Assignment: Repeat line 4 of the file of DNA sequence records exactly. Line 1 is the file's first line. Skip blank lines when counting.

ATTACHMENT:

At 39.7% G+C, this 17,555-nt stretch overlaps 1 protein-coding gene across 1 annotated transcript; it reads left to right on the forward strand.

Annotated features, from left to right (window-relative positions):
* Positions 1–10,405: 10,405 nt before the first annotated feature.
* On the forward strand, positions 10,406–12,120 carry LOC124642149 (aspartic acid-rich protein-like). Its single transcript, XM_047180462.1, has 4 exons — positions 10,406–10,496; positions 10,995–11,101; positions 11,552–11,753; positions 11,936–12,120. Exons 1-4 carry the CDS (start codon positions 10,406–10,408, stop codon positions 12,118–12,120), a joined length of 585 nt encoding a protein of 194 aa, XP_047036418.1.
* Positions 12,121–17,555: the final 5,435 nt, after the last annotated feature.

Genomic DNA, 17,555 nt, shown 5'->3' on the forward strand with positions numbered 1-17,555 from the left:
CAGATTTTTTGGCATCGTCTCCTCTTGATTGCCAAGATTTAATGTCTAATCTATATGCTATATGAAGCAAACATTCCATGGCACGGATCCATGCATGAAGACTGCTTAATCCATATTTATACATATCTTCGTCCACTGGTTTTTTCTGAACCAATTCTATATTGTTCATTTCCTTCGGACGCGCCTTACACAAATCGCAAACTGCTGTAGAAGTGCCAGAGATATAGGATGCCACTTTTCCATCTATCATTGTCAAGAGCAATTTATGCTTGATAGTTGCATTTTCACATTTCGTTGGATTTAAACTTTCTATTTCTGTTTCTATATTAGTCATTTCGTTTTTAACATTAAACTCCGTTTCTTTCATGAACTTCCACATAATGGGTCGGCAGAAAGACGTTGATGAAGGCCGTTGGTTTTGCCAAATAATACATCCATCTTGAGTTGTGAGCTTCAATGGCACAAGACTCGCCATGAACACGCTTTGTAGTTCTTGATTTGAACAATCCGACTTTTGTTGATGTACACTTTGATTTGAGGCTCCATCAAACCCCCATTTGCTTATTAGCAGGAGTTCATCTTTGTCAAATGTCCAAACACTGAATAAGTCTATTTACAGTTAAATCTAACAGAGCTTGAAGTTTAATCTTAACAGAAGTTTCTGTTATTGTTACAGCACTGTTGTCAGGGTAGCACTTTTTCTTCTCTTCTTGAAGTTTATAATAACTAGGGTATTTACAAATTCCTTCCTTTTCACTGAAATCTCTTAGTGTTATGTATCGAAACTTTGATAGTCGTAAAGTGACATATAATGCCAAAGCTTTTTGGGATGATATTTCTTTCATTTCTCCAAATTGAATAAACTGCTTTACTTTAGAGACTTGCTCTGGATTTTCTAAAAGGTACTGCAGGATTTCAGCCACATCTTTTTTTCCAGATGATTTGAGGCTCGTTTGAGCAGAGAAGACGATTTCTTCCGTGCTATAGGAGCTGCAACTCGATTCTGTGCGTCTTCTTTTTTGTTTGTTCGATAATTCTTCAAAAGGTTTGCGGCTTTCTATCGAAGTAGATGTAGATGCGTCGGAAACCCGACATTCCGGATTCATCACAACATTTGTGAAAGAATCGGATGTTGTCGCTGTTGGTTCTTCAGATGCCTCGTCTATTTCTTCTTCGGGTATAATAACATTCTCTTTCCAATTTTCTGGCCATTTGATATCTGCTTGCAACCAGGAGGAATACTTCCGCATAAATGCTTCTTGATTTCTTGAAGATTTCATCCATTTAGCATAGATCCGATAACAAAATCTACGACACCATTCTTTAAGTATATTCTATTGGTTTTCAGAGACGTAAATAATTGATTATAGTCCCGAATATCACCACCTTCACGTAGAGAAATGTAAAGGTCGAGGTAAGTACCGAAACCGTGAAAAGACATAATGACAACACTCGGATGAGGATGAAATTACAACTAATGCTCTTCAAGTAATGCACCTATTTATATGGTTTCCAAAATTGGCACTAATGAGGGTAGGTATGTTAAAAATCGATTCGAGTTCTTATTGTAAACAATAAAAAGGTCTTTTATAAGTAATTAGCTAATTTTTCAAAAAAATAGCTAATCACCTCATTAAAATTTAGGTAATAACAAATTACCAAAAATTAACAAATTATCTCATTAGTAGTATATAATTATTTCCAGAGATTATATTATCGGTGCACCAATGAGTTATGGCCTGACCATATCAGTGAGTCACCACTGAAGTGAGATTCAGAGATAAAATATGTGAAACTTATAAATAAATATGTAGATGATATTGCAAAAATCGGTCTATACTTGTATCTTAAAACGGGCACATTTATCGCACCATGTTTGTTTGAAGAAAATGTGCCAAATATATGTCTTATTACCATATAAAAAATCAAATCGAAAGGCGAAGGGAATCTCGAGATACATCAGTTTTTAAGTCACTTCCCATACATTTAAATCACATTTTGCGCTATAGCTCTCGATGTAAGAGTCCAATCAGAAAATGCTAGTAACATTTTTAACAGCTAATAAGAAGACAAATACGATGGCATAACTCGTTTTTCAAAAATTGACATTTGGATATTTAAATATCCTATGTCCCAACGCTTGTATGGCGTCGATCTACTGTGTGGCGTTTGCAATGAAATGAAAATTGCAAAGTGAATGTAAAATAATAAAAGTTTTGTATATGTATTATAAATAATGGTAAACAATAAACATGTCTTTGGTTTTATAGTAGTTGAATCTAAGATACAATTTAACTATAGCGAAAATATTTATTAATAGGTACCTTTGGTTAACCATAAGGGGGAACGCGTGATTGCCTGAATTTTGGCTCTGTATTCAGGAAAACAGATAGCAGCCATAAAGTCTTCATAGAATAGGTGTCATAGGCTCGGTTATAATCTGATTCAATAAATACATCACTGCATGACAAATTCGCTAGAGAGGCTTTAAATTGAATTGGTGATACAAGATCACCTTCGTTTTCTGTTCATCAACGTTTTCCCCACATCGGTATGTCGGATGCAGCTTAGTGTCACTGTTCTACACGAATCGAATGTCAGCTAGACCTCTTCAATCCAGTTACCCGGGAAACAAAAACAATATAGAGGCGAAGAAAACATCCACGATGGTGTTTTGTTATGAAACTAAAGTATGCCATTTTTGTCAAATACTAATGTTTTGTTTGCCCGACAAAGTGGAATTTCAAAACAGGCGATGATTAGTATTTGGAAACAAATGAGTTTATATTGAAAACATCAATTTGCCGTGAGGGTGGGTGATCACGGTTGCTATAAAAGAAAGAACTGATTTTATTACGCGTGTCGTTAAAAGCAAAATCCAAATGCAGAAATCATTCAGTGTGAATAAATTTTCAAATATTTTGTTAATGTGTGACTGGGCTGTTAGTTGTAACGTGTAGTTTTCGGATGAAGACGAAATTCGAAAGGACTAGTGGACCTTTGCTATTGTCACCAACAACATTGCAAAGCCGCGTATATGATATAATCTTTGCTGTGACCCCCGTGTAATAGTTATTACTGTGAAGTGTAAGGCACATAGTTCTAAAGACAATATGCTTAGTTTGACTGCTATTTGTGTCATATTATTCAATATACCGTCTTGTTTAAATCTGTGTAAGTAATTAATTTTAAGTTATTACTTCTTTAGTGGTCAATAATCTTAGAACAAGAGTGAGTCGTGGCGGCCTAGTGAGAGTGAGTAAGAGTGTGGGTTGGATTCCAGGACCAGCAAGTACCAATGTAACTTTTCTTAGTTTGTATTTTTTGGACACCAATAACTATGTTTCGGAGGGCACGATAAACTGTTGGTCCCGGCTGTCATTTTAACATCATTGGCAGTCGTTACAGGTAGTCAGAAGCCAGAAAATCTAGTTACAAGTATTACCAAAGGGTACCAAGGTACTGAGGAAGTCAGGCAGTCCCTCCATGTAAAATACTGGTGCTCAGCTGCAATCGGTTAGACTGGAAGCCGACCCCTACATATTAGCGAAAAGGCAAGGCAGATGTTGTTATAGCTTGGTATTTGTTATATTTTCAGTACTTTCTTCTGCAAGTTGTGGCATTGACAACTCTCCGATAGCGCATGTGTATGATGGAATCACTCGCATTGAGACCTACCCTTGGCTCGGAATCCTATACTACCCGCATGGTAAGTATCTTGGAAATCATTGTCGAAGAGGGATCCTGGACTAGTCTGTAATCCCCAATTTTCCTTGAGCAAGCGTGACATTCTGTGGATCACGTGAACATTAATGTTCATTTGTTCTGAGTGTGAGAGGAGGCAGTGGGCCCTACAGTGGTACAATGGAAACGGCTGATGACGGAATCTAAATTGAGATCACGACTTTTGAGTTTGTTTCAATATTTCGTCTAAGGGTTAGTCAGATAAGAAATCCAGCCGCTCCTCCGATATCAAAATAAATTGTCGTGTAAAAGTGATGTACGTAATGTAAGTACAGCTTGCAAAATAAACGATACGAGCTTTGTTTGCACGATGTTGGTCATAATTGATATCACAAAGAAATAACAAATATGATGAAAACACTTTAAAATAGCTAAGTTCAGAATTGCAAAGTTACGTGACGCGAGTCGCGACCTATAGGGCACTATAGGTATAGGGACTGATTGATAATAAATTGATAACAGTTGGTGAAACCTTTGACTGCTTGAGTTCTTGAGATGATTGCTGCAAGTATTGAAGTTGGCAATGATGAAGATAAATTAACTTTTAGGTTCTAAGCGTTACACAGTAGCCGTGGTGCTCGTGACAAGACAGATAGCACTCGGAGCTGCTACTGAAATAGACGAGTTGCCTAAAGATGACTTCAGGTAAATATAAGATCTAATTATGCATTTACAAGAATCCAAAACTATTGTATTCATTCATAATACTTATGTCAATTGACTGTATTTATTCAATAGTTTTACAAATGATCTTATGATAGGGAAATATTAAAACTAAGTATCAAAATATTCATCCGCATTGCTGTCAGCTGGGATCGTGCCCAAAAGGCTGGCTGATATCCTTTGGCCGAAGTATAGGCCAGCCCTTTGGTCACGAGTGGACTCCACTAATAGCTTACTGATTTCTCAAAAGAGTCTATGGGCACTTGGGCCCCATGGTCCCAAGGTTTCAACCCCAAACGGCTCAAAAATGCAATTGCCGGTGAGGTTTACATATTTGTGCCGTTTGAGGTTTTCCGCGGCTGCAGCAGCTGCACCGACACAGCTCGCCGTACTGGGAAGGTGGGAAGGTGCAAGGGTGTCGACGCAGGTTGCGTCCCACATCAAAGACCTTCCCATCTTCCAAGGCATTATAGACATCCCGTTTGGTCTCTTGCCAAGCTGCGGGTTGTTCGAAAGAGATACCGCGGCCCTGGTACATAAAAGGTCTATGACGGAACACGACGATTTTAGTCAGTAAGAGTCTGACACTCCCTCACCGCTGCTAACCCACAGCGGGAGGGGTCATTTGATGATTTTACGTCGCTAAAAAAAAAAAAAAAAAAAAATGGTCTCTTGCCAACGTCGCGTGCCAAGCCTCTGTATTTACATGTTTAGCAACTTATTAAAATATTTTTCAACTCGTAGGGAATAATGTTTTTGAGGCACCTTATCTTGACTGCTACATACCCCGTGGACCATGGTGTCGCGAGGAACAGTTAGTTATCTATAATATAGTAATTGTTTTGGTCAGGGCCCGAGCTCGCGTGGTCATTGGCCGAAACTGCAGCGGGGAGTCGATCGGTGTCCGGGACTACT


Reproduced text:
* On the forward strand, positions 10,406–12,120 carry LOC124642149 (aspartic acid-rich protein-like). Its single transcript, XM_047180462.1, has 4 exons — positions 10,406–10,496; positions 10,995–11,101; positions 11,552–11,753; positions 11,936–12,120. Exons 1-4 carry the CDS (start codon positions 10,406–10,408, stop codon positions 12,118–12,120), a joined length of 585 nt encoding a protein of 194 aa, XP_047036418.1.